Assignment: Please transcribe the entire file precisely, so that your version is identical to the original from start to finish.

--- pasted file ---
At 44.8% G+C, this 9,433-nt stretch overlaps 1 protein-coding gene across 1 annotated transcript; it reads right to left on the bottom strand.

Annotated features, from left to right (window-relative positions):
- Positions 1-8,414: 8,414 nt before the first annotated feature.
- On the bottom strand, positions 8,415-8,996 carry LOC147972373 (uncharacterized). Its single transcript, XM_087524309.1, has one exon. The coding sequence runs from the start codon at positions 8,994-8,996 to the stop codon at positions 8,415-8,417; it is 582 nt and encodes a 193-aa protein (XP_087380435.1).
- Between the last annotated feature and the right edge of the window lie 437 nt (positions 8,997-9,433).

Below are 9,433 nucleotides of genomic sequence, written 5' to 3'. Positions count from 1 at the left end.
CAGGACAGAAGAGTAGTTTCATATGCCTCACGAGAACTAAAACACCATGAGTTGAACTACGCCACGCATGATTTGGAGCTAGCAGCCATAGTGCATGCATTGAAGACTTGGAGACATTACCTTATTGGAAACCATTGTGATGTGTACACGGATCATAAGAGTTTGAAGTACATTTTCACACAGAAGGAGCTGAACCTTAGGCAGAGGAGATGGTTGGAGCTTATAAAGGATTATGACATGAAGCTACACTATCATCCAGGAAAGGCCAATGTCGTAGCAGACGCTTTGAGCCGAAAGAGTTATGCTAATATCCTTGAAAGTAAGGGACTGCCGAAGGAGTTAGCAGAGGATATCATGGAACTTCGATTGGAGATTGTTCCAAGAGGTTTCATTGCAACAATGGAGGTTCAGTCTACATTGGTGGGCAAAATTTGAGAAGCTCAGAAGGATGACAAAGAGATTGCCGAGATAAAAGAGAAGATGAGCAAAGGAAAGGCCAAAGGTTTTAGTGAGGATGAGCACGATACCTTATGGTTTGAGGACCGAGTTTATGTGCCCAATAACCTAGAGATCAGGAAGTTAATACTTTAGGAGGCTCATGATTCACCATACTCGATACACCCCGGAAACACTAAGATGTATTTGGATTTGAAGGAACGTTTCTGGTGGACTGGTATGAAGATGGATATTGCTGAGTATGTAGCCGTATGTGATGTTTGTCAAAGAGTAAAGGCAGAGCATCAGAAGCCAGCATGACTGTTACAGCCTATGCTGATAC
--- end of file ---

At 44.8% G+C, this 9,433-nt stretch overlaps 1 protein-coding gene across 1 annotated transcript; it reads right to left on the bottom strand.

Annotated features, from left to right (window-relative positions):
- Positions 1-8,414: 8,414 nt before the first annotated feature.
- On the bottom strand, positions 8,415-8,996 carry LOC147972373 (uncharacterized). Its single transcript, XM_087524309.1, has one exon. The coding sequence runs from the start codon at positions 8,994-8,996 to the stop codon at positions 8,415-8,417; it is 582 nt and encodes a 193-aa protein (XP_087380435.1).
- Between the last annotated feature and the right edge of the window lie 437 nt (positions 8,997-9,433).

Below are 9,433 nucleotides of genomic sequence, written 5' to 3'. Positions count from 1 at the left end.
CAGGACAGAAGAGTAGTTTCATATGCCTCACGAGAACTAAAACACCATGAGTTGAACTACGCCACGCATGATTTGGAGCTAGCAGCCATAGTGCATGCATTGAAGACTTGGAGACATTACCTTATTGGAAACCATTGTGATGTGTACACGGATCATAAGAGTTTGAAGTACATTTTCACACAGAAGGAGCTGAACCTTAGGCAGAGGAGATGGTTGGAGCTTATAAAGGATTATGACATGAAGCTACACTATCATCCAGGAAAGGCCAATGTCGTAGCAGACGCTTTGAGCCGAAAGAGTTATGCTAATATCCTTGAAAGTAAGGGACTGCCGAAGGAGTTAGCAGAGGATATCATGGAACTTCGATTGGAGATTGTTCCAAGAGGTTTCATTGCAACAATGGAGGTTCAGTCTACATTGGTGGGCAAAATTTGAGAAGCTCAGAAGGATGACAAAGAGATTGCCGAGATAAAAGAGAAGATGAGCAAAGGAAAGGCCAAAGGTTTTAGTGAGGATGAGCACGATACCTTATGGTTTGAGGACCGAGTTTATGTGCCCAATAACCTAGAGATCAGGAAGTTAATACTTTAGGAGGCTCATGATTCACCATACTCGATACACCCCGGAAACACTAAGATGTATTTGGATTTGAAGGAACGTTTCTGGTGGACTGGTATGAAGATGGATATTGCTGAGTATGTAGCCGTATGTGATGTTTGTCAAAGAGTAAAGGCAGAGCATCAGAAGCCAGCATGACTGTTACAGCCTATGCTGATAC